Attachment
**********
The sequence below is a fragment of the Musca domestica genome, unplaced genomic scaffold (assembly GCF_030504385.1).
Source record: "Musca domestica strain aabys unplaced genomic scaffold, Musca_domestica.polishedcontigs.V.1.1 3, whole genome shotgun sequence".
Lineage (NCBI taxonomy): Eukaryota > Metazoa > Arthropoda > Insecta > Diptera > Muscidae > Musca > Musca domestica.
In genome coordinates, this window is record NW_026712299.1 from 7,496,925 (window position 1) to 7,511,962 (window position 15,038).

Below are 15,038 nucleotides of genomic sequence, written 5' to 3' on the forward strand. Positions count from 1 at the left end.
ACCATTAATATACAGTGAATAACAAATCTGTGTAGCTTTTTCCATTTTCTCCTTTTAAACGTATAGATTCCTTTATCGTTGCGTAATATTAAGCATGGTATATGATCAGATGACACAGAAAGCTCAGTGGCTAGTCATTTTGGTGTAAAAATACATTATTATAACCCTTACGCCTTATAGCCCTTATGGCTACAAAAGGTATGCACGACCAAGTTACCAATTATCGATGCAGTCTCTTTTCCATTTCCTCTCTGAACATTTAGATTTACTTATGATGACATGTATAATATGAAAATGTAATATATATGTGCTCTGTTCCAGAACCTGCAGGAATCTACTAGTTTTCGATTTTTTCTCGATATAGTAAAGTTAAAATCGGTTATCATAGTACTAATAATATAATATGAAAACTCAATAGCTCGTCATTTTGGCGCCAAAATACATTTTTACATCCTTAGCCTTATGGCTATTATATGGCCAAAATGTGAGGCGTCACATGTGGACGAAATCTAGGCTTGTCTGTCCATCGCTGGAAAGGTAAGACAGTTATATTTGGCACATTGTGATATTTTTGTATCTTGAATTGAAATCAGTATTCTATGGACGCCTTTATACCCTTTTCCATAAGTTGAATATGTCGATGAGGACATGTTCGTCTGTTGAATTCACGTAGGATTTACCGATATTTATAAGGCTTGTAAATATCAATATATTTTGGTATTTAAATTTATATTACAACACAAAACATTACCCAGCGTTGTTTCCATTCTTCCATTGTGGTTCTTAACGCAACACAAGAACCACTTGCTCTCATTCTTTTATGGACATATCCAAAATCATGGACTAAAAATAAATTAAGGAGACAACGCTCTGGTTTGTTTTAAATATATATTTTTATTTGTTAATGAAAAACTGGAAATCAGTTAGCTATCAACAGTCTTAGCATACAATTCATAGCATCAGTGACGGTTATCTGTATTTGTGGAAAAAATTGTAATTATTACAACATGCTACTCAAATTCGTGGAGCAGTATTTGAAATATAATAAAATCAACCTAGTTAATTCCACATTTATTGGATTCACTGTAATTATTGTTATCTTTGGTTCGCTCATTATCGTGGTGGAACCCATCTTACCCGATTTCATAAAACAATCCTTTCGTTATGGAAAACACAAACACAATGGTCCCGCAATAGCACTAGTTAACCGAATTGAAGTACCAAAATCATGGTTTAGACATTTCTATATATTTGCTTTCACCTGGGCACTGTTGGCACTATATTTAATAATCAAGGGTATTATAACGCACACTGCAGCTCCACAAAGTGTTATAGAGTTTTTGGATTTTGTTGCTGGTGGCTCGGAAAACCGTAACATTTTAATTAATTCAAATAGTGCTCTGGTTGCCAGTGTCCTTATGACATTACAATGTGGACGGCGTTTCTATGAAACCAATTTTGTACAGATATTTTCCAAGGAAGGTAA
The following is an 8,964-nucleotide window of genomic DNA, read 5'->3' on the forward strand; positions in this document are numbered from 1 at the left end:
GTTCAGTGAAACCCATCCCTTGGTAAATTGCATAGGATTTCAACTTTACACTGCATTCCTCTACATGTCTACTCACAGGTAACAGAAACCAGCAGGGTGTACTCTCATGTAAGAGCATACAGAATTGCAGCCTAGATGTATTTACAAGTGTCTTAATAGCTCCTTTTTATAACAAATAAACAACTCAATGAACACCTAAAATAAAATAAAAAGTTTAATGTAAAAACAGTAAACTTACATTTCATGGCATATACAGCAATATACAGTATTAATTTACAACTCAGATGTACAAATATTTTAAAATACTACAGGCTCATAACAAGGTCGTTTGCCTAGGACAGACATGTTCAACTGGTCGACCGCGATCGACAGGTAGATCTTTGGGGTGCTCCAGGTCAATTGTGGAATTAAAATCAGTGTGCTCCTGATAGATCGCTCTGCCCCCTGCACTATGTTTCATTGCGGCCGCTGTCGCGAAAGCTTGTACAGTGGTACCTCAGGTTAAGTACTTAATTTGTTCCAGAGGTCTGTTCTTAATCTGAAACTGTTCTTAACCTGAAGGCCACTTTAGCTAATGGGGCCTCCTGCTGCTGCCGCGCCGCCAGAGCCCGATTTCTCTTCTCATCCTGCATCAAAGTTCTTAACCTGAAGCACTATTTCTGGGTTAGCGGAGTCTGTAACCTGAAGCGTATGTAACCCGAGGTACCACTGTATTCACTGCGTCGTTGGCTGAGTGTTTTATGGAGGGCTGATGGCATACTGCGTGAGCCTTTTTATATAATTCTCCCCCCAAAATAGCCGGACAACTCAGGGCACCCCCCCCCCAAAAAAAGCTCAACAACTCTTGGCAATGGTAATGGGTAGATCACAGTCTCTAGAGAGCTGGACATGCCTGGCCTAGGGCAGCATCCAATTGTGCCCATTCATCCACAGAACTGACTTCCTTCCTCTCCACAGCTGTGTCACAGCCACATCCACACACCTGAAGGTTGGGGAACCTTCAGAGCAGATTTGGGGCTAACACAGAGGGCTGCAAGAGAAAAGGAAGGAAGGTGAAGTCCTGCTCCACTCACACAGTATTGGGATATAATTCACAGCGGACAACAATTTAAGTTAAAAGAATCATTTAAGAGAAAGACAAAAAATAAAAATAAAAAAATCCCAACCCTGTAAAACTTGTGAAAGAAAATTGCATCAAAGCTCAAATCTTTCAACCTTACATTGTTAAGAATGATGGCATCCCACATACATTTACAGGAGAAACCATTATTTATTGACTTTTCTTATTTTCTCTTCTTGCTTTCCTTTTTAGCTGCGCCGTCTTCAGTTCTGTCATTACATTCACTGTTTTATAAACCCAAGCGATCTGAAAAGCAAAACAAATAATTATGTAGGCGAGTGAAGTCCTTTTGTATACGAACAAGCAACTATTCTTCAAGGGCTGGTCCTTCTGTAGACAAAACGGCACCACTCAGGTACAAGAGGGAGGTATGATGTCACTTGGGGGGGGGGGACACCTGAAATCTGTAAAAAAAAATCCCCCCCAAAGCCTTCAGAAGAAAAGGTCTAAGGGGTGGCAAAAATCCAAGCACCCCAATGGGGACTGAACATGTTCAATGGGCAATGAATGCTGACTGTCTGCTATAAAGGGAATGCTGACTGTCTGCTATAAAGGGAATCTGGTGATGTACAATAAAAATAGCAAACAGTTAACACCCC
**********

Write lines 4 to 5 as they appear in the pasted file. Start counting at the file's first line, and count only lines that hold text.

In genome coordinates, this window is record NW_026712299.1 from 7,496,925 (window position 1) to 7,511,962 (window position 15,038).

Below are 15,038 nucleotides of genomic sequence, written 5' to 3' on the forward strand. Positions count from 1 at the left end.